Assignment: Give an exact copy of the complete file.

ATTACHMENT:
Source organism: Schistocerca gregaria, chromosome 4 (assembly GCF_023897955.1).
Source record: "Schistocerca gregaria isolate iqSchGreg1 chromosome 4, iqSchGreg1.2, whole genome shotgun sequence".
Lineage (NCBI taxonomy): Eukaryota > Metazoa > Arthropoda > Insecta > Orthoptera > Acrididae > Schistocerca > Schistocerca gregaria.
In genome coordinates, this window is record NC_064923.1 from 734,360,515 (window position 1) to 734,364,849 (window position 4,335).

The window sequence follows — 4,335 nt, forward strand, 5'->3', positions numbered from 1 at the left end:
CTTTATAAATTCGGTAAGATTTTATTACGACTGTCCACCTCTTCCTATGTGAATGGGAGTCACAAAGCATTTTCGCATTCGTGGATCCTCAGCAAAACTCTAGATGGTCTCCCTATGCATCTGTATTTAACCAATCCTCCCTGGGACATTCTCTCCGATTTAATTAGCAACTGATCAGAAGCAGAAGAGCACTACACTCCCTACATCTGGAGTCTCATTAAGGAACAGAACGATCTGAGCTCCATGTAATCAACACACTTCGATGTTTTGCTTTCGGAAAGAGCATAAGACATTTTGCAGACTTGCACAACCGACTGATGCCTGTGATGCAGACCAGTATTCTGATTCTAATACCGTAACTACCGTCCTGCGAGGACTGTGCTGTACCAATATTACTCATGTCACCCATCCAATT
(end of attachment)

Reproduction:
Source organism: Schistocerca gregaria, chromosome 4 (assembly GCF_023897955.1).
Source record: "Schistocerca gregaria isolate iqSchGreg1 chromosome 4, iqSchGreg1.2, whole genome shotgun sequence".
Lineage (NCBI taxonomy): Eukaryota > Metazoa > Arthropoda > Insecta > Orthoptera > Acrididae > Schistocerca > Schistocerca gregaria.
In genome coordinates, this window is record NC_064923.1 from 734,360,515 (window position 1) to 734,364,849 (window position 4,335).

The window sequence follows — 4,335 nt, forward strand, 5'->3', positions numbered from 1 at the left end:
CTTTATAAATTCGGTAAGATTTTATTACGACTGTCCACCTCTTCCTATGTGAATGGGAGTCACAAAGCATTTTCGCATTCGTGGATCCTCAGCAAAACTCTAGATGGTCTCCCTATGCATCTGTATTTAACCAATCCTCCCTGGGACATTCTCTCCGATTTAATTAGCAACTGATCAGAAGCAGAAGAGCACTACACTCCCTACATCTGGAGTCTCATTAAGGAACAGAACGATCTGAGCTCCATGTAATCAACACACTTCGATGTTTTGCTTTCGGAAAGAGCATAAGACATTTTGCAGACTTGCACAACCGACTGATGCCTGTGATGCAGACCAGTATTCTGATTCTAATACCGTAACTACCGTCCTGCGAGGACTGTGCTGTACCAATATTACTCATGTCACCCATCCAATT